NORA Symposium 2006: Research Makes a Difference! April 18-26, 2006, Washington, DC. Washington, DC: National Institute for Occupational Safety and Health, 2006 Apr; :145
Operators of heavy mobile construction equipment often incur high rates of musculoskeletal disorders (MSDs). This is contributed to, in part, by exposure to awkward postures during the operation of the equipment which are a consequence of the design of the cab, location of controls, and work procedures. However, there is a lack of valid methods capable of describing postural stresses among these operators. The objectives of the study are: 1) to validate a cab design checklist by: a) collecting postural data among operators of ten different types of heavy construction equipment, b) analyzing postural data using video analysis, and c) assessing correlations between scores from the checklist and the postural analysis for specific joints; and 2) assess the reliability of the checklist by: a) collecting data using cab design checklist, and b) assessing the inter-rater reliability of the raters administrating the checklist. Results from the correlation analysis showed that shoulder flexion posture was correlated with scores from the cab design checklist (left shoulder flexion r=0.81, p=0.004; right shoulder flexion r=0.52, p=0.073). However, results of the cab design checklist were not significantly correlated with shoulder abduction (left, r=0.26, p=0.249; right, r=-0.17; p=0.330), neck flexion (r=0.34, p=0.185), neck lateral bending (r=0.01, p=0.492), neck twist (r=0.32, p=0.201), nor any torso postures (flexion, r=-0.49, p=0.88;,lateral bending, r=0.14, p=0.359; twist, r=-0.15, p=0.347). The inter-rater reliability assessment resulted in kappa coefficients ranging from 0.52 to 1.0 (good to excellent reproducibility) across the ten different pieces of construction equipment rated, and an overall kappa coefficient of 0.77 (excellent reproducibility) when considering all equipment ratings together. The results suggest that the cab design checklist can be used as a screening tool to provide an assessment of cab design characteristics that contribute to awkward postures of shoulder, and may be useful for identifying cab design characteristics for further improvement. Additionally, the strength of the inter-rater reliability assessment suggests that outcomes of the cab design checklist administered by different individuals will be consistent independent of the type of equipment being assessed.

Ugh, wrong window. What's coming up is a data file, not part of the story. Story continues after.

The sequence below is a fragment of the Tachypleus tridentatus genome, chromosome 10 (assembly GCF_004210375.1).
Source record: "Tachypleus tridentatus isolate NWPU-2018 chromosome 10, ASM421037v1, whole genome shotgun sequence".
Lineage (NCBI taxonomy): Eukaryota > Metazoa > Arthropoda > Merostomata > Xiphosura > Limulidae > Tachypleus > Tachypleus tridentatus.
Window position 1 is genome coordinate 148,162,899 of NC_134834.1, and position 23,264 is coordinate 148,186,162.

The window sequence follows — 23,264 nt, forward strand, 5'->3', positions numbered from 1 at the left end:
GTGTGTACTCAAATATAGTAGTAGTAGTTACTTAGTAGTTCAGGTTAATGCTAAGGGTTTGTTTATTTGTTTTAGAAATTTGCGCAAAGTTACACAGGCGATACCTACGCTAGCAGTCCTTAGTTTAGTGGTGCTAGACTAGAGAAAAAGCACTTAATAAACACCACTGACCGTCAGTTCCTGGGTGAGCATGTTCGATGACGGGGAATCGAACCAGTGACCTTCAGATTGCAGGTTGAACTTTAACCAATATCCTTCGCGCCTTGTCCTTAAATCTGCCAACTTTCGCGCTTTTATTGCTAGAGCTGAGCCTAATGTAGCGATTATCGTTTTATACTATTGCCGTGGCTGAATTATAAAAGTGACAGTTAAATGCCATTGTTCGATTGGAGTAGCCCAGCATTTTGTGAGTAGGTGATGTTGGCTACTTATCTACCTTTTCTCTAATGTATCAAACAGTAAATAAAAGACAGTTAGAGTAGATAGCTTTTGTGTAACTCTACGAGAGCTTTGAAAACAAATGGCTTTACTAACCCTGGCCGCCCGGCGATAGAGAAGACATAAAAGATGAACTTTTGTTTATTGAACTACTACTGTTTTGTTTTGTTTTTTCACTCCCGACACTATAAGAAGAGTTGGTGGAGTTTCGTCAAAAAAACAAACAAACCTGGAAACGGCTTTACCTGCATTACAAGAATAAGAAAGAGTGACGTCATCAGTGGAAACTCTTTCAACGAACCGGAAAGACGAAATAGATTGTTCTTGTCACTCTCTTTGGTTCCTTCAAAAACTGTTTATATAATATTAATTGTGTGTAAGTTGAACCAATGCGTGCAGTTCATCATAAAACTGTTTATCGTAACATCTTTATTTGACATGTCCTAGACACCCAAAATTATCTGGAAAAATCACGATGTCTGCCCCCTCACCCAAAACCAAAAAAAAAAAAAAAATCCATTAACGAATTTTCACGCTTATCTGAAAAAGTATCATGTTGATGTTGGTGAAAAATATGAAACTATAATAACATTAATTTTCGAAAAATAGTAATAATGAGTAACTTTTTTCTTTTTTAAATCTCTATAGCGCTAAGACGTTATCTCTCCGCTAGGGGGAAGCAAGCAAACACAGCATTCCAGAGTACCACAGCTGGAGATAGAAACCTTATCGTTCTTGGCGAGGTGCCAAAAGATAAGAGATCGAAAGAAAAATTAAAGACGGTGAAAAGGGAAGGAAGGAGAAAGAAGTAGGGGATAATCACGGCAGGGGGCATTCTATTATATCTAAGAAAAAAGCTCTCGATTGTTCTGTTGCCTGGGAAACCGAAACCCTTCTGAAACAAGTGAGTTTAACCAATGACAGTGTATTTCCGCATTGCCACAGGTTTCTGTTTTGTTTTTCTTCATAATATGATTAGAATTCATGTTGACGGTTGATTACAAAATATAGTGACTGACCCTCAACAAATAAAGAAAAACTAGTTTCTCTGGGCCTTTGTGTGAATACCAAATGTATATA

NORA Symposium 2006: Research Makes a Difference! April 18-26, 2006, Washington, DC.